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Jonas Salk & the Polio Vaccine

Instructor: Julie Zundel

Julie has taught high school Zoology, Biology, Physical Science and Chem Tech. She has a Bachelor of Science in Biology and a Master of Education.

When you go to the doctor for a shot, you probably don't think about immunity, or the work that went into the development of the vaccine. This lesson will discuss Jonas Salk and his work in developing the polio vaccine.

The Polio Problem

Usually a sore throat, fever, stomachache, and nausea will go away after a few days of rest, but with poliomyelitis (or polio for short), these symptoms can turn into something far more serious. Polio is caused by the poliovirus, and it can lead to an array of medical problems.

While around 72% of the people who contract polio won't have any symptoms, some will have the flu-like symptoms mentioned earlier, whereas others will have spinal cord and brain involvement that can result in permanent paralysis and death. Polio can impact any age group; however, children are the most impacted and are often left with debilitating, crippling effects.

Man who was crippled from polio
polid

Polio is easily transmitted, and it crippled thousands during the 1940s and 1950s. In 1952, the worst year of the epidemic, there were 58,000 cases of polio that were reported in the United States. Out of that 58,000, 3,145 people died and 21,269 people were crippled. Fortunately, a vaccine developed by Jonas Salk, a scientist who studied viruses in the 20th century, reduced polio outbreaks. The United States has been polio free since 1979. Let's take a closer look at Jonas Salk and the race to develop a polio vaccine.

While polio impacted mostly children, Franklin D. Roosevelt contracted the disease as an adult, and it left him crippled.
FDRWHELL

Jonas Salk and the Development of the Vaccine

Normally, when you think of scientists developing vaccinations and cures for diseases, you might imagine a sterile hospital and scientific trials. But Jonas Salk took a somewhat unorthodox approach. In the early 1950s, after testing the vaccine on monkeys, Salk sterilized some syringes by boiling them in water on his stove and injected himself, his wife and his three children with the polio vaccine. Of course Salk did work in a lab setting, and did perform vaccine trials (more on that later), but the path to the vaccine did literally go through his family.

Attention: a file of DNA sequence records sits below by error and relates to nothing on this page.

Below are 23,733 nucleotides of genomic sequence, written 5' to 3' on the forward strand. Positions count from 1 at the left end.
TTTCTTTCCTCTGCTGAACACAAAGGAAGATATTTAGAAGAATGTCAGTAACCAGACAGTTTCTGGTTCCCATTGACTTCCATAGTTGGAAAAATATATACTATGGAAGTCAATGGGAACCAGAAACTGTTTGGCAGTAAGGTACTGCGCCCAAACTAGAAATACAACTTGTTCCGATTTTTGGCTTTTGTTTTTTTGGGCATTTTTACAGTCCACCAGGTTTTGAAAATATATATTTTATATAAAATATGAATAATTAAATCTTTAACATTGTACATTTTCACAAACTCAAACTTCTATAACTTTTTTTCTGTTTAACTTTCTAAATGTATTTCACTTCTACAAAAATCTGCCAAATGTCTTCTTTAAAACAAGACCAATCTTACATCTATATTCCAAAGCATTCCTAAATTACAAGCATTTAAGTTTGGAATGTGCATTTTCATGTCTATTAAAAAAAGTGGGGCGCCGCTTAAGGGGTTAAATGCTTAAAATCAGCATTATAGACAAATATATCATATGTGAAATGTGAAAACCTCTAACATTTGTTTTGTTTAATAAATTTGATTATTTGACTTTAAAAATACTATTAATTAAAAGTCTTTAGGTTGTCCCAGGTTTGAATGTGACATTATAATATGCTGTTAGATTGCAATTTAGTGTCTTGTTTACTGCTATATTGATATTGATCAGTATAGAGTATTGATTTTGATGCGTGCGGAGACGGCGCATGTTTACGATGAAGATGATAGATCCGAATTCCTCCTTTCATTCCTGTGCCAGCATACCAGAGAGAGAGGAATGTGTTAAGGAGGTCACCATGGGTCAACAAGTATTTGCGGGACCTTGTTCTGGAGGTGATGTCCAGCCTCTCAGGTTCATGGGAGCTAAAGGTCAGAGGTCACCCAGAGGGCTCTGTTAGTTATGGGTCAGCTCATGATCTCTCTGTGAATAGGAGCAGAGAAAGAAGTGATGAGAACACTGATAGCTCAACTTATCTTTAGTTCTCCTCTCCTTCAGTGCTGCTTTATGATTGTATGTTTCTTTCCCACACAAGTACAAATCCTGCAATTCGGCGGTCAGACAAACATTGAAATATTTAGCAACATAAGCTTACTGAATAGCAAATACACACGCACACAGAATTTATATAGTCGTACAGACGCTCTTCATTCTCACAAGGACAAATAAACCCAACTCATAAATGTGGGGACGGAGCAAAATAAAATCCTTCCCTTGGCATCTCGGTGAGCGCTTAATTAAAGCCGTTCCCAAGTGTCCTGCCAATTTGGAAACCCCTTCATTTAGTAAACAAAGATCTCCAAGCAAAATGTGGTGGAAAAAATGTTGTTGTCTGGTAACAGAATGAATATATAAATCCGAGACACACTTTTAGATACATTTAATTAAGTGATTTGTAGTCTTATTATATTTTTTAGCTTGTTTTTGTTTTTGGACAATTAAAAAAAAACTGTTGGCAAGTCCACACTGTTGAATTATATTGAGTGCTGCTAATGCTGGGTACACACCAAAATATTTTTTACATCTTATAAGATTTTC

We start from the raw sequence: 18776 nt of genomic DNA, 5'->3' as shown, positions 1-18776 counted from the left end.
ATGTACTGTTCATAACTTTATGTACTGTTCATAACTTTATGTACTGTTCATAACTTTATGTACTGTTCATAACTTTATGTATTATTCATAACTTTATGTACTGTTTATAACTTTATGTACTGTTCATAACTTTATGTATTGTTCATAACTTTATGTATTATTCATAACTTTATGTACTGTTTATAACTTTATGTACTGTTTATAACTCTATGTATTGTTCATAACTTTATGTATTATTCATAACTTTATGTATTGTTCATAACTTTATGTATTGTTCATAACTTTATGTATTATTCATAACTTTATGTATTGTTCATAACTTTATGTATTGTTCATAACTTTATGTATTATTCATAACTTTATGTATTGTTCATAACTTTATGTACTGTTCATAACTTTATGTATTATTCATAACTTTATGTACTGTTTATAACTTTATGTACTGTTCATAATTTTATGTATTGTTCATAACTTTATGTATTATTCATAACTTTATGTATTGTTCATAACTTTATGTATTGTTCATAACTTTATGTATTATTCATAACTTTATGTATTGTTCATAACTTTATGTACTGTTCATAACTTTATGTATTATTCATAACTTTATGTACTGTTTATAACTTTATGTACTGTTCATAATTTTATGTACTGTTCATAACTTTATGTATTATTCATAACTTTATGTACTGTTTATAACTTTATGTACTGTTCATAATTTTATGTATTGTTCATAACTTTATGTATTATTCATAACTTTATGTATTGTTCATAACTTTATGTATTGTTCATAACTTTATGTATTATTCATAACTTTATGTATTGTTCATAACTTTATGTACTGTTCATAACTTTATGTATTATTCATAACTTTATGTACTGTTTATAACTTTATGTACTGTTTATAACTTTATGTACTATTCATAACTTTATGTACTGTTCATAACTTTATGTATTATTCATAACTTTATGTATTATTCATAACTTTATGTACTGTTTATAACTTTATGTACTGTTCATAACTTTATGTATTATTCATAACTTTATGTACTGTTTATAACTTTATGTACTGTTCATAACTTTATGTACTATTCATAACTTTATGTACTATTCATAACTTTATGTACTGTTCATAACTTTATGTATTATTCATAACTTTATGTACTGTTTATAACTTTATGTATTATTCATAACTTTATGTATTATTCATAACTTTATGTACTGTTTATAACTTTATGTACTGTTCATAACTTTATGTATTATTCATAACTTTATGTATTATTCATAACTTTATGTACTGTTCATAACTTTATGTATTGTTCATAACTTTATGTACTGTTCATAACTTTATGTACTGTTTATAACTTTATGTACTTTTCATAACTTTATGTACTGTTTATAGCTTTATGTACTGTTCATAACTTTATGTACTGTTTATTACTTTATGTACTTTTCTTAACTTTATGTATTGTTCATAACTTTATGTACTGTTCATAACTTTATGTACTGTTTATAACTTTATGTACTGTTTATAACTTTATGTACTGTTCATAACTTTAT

Another unorthodox move by Salk was the way the vaccine was developed. Prior to this vaccine, most vaccines were developed from live viruses; yet Salk created the polio vaccine by growing the virus and then killing it with formaldehyde. The killed virus was injected into humans, and then the immune system developed antibodies. This prevented anyone from actually getting sick from the vaccine, while still providing people with immunity, or protection, from polio.

Albert Sabin, another scientist, believed Salk's approach to the polio vaccine was flawed. He believed lasting protection from polio could only be obtained by using a live virus in the vaccination. In the race to develop the vaccine, mistakes were made. For example, in 1955 several children died due to a bad batch of vaccinations.

Eventually Sabin developed a vaccine with live polio, and this vaccine replaced Salk's from 1963 to 1999. Since Sabin's vaccine is live, it can (in some instances) cause polio, so today, the United States has returned to utilizing Salk's killed vaccine.

The development of a vaccine was front page news.
salkhead

Let's learn a little more about the early life of Salk and how he came to be one of the most influential scientists of the 20th century.

Salk: Road to the Vaccine

Jonas Salk was born in New York in 1941. While his parents did not have much money, they emphasized the importance of education. Salk graduated from the College of New York and in 1939 received his medical degree from New York University. He began studying viruses during his internship at the University of Michigan.

Later, in 1947, Salk worked at the University of Pittsburgh, where he studied polio and became the head of the Virus Research Lab. Salk learned that the 125 strains of polio could be divided into three different categories. As he worked to make a vaccine, he realized that whatever he developed would need to protect the body from all of the different strains of polio.

One of the challenges Salk faced was growing enough of the poliovirus to experiment with. Fortunately for Salk, researchers at Harvard found a way to grow a lot of poliovirus on body tissues. This helped with his research, and in 1952 he developed a vaccine, which he tested on monkeys and children who had survived and recovered from polio. This trial expanded to those who did not have polio (including himself, his wife and his children).

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